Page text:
Wildhorse Canyon

MODERATE 5 reviews
#7 of 9 trails in

Wildhorse Canyon is a 5.9 mile moderately trafficked out and back trail located near Green River, Utah that features beautiful wild flowers and is rated as moderate. The trail is primarily used for hiking, walking, nature trips, and bird watching and is best used from April until October.

Distance: 5.9 miles Elevation Gain: 590 feet Route Type: Out & Back


nature trips


bird watching


wild flowers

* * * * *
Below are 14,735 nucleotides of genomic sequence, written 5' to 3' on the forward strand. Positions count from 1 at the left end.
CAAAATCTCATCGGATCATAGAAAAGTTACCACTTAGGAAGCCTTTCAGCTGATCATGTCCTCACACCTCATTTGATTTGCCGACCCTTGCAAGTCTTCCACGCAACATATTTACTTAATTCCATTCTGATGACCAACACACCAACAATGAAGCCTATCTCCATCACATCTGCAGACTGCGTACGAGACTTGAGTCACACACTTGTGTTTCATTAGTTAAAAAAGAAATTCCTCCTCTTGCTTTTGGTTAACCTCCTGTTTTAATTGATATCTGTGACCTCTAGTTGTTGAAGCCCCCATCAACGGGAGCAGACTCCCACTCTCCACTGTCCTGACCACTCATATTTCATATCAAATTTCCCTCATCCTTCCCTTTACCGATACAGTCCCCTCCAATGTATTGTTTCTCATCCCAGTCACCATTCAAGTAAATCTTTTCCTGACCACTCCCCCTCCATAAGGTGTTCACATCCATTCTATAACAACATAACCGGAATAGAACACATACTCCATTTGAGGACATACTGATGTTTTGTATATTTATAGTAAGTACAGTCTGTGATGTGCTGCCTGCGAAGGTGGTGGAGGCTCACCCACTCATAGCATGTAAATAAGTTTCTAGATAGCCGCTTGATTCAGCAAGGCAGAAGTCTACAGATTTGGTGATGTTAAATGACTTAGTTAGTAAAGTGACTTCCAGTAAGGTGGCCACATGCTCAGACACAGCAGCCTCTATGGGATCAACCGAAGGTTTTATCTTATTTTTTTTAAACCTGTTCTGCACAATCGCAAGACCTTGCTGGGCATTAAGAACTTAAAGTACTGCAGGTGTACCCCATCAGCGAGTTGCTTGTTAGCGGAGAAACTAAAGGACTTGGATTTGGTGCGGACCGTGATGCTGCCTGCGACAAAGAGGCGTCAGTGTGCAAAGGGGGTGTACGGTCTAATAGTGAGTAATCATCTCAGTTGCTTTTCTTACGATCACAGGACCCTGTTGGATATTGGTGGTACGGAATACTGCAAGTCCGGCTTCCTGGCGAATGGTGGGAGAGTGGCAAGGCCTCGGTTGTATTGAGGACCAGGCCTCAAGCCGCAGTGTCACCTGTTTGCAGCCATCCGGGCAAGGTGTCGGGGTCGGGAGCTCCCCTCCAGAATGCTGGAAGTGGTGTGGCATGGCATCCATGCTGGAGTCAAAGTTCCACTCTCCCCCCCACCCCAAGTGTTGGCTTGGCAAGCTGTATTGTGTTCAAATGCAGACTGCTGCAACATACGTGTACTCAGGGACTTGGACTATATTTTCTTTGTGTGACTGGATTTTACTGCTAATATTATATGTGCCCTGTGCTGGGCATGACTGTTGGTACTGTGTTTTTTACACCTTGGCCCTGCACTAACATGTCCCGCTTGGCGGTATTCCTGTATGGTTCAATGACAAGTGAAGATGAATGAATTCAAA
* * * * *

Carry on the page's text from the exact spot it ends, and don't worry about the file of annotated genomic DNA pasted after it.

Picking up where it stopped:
This is a great little hike in the San Rafael Swell with a few interesting slots, and a couple of arches. Take highway 24 south from Highway 70 to Temple Mountain Road westbound. In about 4 miles you’ll reach temple mountain junction with some BLM signage. Turn left here onto Goblin Valley Road. After about a half a mile, there are several dirt roads to the right - any of them will do and will lead you to the South Temple Wash. If you look directly to the west, you’ll see a large cave, where you can see the Wildhorse Window - if you’ve got another couple of hours, it’s worth visiting. From the wash, there’s a very obvious canyon - this is Wildhorse canyon. You can follow it all the way to the end, or just stop when you’re satisfied. Either way, there is some very interesting geology to be seen here. To reach the other side of the swell, it will take you about 2 hours, and four miles of travel time. There are several makeshift campsites - all on the right side - to choose from if you’re staying the night. This can also easily be done as a day hike if you’re in the area for the more popular “Little Wildhorse Canyon” or to see the nearby Goblin Valley. There are three small slot canyons along the way. The first is easily traversable, and doesn’t get uncomfortably narrow. The second and third slots can be entered if you want to see it, but cannot be exited. Both will lead to a dead-end and will require that you backtrack and exit the way you came. Both can be avoided by taking the trail to the left side of them. It’s also possible to enter the canyon from the west via Chute Canyon Road. About three miles in, right before the trail starts heading due west, look up to the left - there are two arches up there that are very easy to miss.

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